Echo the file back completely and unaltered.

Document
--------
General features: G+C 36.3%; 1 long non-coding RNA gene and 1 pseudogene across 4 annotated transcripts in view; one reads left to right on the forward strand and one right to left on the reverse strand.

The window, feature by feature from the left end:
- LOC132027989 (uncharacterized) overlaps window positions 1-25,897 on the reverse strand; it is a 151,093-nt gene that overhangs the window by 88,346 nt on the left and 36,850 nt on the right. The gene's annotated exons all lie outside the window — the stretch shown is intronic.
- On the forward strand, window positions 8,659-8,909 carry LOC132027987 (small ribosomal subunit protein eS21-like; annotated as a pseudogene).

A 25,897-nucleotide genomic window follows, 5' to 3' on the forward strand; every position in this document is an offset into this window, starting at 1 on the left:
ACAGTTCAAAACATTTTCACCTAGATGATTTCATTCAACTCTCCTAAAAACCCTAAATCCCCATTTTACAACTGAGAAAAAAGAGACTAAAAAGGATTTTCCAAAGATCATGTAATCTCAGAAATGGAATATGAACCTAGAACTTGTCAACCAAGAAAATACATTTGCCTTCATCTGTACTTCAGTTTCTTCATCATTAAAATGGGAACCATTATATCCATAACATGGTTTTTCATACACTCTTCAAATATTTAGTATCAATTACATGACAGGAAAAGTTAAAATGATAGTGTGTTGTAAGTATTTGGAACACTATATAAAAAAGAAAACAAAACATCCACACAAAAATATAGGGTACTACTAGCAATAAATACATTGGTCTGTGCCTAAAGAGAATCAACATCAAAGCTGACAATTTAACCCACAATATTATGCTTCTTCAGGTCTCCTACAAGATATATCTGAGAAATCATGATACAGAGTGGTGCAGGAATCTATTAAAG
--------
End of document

General features: G+C 36.3%; 1 long non-coding RNA gene and 1 pseudogene across 4 annotated transcripts in view; one reads left to right on the forward strand and one right to left on the reverse strand.

The window, feature by feature from the left end:
- LOC132027989 (uncharacterized) overlaps window positions 1-25,897 on the reverse strand; it is a 151,093-nt gene that overhangs the window by 88,346 nt on the left and 36,850 nt on the right. The gene's annotated exons all lie outside the window — the stretch shown is intronic.
- On the forward strand, window positions 8,659-8,909 carry LOC132027987 (small ribosomal subunit protein eS21-like; annotated as a pseudogene).

A 25,897-nucleotide genomic window follows, 5' to 3' on the forward strand; every position in this document is an offset into this window, starting at 1 on the left:
ACAGTTCAAAACATTTTCACCTAGATGATTTCATTCAACTCTCCTAAAAACCCTAAATCCCCATTTTACAACTGAGAAAAAAGAGACTAAAAAGGATTTTCCAAAGATCATGTAATCTCAGAAATGGAATATGAACCTAGAACTTGTCAACCAAGAAAATACATTTGCCTTCATCTGTACTTCAGTTTCTTCATCATTAAAATGGGAACCATTATATCCATAACATGGTTTTTCATACACTCTTCAAATATTTAGTATCAATTACATGACAGGAAAAGTTAAAATGATAGTGTGTTGTAAGTATTTGGAACACTATATAAAAAAGAAAACAAAACATCCACACAAAAATATAGGGTACTACTAGCAATAAATACATTGGTCTGTGCCTAAAGAGAATCAACATCAAAGCTGACAATTTAACCCACAATATTATGCTTCTTCAGGTCTCCTACAAGATATATCTGAGAAATCATGATACAGAGTGGTGCAGGAATCTATTAAAG